Researchers are exploring two possible new treatments — one in trials, the other still speculative — for Crohn’s disease, a genetically linked digestive-tract disorder suffered by an estimated 500,000 Americans, mostly Jews of Ashkenazic descent.
Discovered by Dr. Burrill Crohn in 1932, Crohn’s, which is similar to ulcerative colitis and inflammatory bowel disease, is a chronic disorder that manifests itself as inflammation throughout the digestive or gastrointestinal tracts. It can be found anywhere from the mouth to the anus, although it appears most commonly in the small intestine and colon. Crohn’s is four to five times more likely to occur in Ashkenazic Jews of European descent than in the general population.
One possible treatment involves a preparation of proteins called Alequel. The proteins in Alequel are drawn from a biopsy of the patient’s own colon cells and administered orally. This year, researchers at Hadassah Hebrew University Medical Center in Jerusalem conducted a clinical trial in which 31 patients with moderate to severe Crohn’s were randomly assigned to take oral Alequel or a placebo. Of the two groups, 58% of the patients in the group taking Alequel had a complete remission of symptoms, compared with 29% of those taking the placebo.
Scientists believe that Crohn’s is an autoimmune disorder in which the symptoms are caused when the body attacks itself because it doesn’t recognize certain proteins. They hope that Alequel will make the bowel “conscious” of the antigens it would generally attack, hence ending the symptoms. Because each individual has specific antigens that need to be recognized by the body, they personalize the medicine giving each patient a preparation from his own biopsy.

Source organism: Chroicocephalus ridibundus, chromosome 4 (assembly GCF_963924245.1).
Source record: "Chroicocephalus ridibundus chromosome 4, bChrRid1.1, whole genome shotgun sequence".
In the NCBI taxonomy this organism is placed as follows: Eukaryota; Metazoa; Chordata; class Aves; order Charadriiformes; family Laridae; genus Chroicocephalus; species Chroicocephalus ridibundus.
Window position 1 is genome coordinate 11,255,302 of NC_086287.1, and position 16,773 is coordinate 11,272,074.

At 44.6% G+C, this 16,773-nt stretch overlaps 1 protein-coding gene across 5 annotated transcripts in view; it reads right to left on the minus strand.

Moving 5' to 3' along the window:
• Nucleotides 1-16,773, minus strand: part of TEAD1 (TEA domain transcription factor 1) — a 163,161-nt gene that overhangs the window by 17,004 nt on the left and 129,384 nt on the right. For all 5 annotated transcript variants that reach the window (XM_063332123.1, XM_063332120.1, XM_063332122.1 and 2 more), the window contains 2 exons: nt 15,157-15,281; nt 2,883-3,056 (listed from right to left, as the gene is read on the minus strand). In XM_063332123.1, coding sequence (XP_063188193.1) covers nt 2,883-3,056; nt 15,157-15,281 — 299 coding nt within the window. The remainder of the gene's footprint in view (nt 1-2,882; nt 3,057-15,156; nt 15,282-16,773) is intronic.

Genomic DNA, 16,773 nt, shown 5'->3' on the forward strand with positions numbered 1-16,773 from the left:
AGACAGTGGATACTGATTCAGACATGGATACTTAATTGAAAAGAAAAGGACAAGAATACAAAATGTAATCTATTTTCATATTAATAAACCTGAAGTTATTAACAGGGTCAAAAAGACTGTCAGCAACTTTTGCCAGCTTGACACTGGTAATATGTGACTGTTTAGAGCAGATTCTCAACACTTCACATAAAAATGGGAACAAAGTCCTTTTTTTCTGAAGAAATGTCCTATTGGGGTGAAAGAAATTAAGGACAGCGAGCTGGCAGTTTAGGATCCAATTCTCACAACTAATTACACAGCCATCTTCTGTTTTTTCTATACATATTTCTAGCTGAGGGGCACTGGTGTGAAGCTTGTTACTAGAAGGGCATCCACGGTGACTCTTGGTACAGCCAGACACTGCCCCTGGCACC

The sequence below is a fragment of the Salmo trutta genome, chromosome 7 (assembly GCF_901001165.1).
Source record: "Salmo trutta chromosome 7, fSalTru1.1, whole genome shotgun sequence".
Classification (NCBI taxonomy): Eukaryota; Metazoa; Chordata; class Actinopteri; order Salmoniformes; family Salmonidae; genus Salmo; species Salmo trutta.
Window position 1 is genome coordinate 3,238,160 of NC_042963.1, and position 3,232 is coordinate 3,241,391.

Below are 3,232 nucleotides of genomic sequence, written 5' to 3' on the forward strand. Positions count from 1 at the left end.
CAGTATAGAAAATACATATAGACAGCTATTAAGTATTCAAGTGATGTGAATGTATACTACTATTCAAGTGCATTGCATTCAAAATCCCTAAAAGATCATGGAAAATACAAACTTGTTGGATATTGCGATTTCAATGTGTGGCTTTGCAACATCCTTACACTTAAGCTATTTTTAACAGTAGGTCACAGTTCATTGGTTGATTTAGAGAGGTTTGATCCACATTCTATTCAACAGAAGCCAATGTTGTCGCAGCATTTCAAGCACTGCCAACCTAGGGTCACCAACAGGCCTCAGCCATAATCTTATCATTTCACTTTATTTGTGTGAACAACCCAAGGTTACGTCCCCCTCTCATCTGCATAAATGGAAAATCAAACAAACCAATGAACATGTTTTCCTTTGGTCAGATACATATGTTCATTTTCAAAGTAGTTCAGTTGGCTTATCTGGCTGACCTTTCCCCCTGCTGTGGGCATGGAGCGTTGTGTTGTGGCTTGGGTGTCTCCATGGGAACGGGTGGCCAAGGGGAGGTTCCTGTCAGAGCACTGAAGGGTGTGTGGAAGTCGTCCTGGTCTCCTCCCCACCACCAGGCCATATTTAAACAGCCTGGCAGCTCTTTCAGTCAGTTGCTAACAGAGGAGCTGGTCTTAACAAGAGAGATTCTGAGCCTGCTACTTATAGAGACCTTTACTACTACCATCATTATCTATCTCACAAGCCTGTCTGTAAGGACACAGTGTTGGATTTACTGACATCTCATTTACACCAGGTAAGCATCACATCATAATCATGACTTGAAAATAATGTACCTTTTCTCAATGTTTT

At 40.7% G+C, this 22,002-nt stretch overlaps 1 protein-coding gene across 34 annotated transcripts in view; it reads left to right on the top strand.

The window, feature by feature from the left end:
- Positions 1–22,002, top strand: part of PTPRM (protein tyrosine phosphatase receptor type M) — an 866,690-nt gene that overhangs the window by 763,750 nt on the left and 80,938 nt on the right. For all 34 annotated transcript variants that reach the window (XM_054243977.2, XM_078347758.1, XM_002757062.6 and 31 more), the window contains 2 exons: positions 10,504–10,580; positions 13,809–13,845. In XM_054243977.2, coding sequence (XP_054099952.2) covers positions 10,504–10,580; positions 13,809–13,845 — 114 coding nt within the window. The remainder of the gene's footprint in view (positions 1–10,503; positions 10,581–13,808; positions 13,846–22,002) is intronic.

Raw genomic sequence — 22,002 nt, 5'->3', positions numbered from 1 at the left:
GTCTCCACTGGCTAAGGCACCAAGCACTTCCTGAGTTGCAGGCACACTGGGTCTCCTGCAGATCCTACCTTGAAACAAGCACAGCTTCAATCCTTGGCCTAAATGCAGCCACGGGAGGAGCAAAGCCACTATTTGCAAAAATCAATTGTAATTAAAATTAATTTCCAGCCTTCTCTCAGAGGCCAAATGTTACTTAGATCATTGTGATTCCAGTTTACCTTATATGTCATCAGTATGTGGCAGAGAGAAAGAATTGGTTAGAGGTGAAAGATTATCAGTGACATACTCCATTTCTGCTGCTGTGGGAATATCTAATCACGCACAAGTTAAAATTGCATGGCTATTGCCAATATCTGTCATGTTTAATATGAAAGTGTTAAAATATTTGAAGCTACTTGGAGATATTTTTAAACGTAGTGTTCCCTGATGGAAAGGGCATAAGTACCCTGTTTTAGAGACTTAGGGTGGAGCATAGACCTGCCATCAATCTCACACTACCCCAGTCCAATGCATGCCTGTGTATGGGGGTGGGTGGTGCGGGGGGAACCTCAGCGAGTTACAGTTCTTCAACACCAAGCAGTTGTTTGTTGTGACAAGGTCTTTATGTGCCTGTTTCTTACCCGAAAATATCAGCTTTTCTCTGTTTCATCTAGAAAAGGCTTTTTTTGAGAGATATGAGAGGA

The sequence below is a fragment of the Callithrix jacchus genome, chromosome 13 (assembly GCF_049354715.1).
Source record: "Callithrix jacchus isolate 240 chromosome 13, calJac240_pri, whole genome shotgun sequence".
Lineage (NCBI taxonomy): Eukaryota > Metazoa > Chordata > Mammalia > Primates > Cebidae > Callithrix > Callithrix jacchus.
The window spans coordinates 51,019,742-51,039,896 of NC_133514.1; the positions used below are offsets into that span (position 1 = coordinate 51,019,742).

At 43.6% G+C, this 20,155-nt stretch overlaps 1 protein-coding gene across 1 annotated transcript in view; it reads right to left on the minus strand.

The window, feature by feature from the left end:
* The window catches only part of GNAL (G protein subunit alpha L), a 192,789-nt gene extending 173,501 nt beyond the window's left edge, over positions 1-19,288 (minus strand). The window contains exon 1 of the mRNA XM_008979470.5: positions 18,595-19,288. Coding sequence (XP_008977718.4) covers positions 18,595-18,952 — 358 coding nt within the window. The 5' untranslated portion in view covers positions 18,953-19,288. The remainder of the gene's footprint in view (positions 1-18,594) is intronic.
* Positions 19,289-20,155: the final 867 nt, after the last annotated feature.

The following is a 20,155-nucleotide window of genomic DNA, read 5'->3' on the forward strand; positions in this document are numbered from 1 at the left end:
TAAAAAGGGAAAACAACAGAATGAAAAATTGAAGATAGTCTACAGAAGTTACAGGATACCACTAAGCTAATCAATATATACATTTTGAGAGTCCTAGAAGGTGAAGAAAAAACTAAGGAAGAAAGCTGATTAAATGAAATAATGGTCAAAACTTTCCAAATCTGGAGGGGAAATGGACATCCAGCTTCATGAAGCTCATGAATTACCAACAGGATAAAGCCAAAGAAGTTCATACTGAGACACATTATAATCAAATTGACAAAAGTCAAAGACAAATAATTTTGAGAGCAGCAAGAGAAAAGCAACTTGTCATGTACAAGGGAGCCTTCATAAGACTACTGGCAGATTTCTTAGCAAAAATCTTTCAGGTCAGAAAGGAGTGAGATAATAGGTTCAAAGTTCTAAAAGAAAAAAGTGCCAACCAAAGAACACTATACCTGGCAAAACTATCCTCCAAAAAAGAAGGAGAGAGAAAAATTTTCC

“We teach the immune system to recognize the self of the immune system,” said Eran Goldin, a professor of Hadassah Hebrew University Medical Center.
The John Hopkins Inflammatory Bowel Disease Family Unit is spearheading another potential solution to the disorder — one that is still in the realm of theory.
Teaming up with the Crohn’s and Colitis Foundation of America’s Greater Washington D.C./Virginia Chapter, the Hopkins unit has the ambitious goal of collecting spit samples from 10,000 Ashkenazic Jews in hopes that it will lead to a vaccine or some other preventive measure.
Dale Citron, director of major gifts for the Washington CCFA chapter, decided that the best way to bring this idea to people who could help advance the study was by organizing what her group is calling “Crohn’s Disease and the Jewish Connection Day.”
Citron’s son has Crohn’s, and she said that in her work to find a cure for the disease she feels a sense of holy mission. “God put me in this job because I am supposed to find these 10,000 Jews. I am certain of this,” she said. CCFA provided the seed money for John Hopkins Crohn’s research, but now the study is being subsidized by the National Institutes of Health. Unfortunately, she said, “you don’t get funding to find participants, only to do research.”
“It floors me that the Jewish community hasn’t embraced this disease and taken ownership of it,” Citron added.
Citron hopes that “Crohn’s Disease and the Jewish Connection Day” will be a prototype for other such events around the country.
At the event, scheduled for April 30, 2006, Dr. Steven Brant, one of the lead researchers on Crohn’s at John Hopkins, will speak about his study and the disease’s incidence among Ashkenazic Jews. Participants will fill out surveys, and samples will be collected from them.
“This is definitely a religious experience for me,” Citron said about her involvement. “I am speaking from my heart.”